landing pages

Then use a very cool feature of Google Analytics, the “Secondary Dimension,” which allows you to select a page you want to focus on and drill down to each source of traffic to that page and how they did individually. To do this:

  1. In the Landing pages table, click on the URL of the page you want to study. This will bring up statistics only for that page and help you drill down to get specifics for that page.
  2. Above the “Page” column, you’ll see a button that says “Secondary Dimension.” Click on that, and a drop-down menu will appear of all the different statistics you can get about that page.
  3. Select “Acquisition” then “Source.” This will show you all the sources of traffic to this specific page. Check the Time on Page and Bounce Rate for each source, to see which on yields the best results.

source

NOTE: The source that says “(direct)” simply means that people came directly to this page without going through an additional website. These are the people who click-through from your email campaigns. If people are reading their email in a browser-based email system, like Gmail or Yahoo Mail, the source might say Google or Yahoo.

Once you find the right combination of the steps above that brings the best results, you then repeat that over and over again.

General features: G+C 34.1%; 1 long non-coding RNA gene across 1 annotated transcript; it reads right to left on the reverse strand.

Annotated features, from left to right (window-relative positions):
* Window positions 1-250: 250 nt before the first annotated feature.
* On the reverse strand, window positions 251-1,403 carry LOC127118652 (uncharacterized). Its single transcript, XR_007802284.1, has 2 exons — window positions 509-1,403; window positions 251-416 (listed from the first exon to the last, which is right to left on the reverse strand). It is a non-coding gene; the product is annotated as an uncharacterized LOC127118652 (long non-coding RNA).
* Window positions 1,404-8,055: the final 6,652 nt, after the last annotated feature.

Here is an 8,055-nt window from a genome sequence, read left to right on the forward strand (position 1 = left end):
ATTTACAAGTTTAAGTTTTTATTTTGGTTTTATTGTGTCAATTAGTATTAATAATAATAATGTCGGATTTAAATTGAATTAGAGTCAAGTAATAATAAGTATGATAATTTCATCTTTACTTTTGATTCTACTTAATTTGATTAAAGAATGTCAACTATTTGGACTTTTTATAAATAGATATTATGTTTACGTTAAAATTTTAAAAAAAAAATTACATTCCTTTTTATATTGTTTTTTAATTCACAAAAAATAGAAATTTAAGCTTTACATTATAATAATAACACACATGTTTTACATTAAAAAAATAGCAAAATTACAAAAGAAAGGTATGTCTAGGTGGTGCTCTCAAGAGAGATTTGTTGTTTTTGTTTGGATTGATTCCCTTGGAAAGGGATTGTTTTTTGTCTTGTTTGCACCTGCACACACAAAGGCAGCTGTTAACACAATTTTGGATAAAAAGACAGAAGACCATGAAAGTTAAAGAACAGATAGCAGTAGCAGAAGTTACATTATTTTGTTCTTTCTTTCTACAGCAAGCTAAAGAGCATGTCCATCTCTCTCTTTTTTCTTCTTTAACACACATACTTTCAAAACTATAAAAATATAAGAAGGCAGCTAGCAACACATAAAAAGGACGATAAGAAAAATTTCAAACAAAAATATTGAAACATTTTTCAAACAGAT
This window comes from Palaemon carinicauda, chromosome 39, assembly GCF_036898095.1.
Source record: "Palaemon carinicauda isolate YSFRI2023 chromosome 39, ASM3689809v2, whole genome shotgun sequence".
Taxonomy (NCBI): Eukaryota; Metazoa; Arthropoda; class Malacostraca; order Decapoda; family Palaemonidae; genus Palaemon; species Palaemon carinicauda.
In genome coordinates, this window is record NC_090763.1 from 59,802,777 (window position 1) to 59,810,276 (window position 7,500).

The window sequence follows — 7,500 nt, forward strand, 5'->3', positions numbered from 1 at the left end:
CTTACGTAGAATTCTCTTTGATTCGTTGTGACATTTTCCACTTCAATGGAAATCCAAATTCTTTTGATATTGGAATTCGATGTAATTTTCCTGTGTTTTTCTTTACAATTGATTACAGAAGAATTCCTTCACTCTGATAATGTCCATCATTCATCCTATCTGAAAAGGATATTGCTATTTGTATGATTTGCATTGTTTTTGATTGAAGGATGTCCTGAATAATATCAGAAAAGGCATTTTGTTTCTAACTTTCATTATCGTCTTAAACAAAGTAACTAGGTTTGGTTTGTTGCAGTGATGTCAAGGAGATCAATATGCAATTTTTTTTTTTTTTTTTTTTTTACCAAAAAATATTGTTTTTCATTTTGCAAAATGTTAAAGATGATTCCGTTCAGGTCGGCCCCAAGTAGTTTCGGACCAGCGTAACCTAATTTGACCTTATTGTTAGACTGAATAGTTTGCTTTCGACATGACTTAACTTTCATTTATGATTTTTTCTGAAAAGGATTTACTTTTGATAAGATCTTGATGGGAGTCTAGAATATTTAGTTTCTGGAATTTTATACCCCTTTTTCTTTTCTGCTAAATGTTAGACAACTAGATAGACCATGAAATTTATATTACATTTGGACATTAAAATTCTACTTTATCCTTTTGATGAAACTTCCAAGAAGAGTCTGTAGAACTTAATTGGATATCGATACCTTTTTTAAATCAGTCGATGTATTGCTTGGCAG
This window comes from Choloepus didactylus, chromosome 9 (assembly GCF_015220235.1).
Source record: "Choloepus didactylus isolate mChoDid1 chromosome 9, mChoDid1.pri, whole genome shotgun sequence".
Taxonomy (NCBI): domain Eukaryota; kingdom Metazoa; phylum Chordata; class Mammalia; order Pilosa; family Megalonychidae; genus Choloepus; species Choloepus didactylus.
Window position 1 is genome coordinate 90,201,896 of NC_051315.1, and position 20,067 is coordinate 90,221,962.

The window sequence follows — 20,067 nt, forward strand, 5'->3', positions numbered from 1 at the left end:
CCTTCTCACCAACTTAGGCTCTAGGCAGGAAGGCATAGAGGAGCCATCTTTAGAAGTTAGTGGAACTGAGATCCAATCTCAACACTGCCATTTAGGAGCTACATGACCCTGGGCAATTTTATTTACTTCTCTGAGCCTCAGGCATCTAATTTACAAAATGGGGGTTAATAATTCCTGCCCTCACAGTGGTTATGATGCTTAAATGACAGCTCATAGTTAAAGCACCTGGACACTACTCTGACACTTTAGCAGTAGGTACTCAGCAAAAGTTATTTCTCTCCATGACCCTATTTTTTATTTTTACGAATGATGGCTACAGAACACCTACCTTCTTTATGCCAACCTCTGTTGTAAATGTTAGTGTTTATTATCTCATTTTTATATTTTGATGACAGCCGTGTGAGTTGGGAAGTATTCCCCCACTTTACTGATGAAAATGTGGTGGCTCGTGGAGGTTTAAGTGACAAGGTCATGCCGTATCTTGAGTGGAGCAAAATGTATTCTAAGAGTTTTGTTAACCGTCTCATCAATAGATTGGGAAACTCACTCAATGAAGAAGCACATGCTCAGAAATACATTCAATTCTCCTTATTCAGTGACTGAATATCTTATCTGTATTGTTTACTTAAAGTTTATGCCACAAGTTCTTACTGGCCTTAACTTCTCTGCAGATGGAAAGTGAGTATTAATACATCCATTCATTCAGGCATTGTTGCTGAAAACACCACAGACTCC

By the way,¬† I recommend you use Google Analytics, if you are not already using it. It’s free and it gives you a ton of good information about how your marketing campaigns are doing.

Do You Find These “How-To” Types of Posts Helpful?

Let me know¬†if you find this helpful and if you’d like to see more of these step-by-step “how-to” types of posts!

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Category: Internet & Social Media Marketing, Marketing
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9 Tips for Summer Business Cleanup and Planning

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Many businesses slow down in July and August, so summertime is a great time¬†to get reorganized for autumn. September always reminds me of “back to school season,” the beginning of a new year.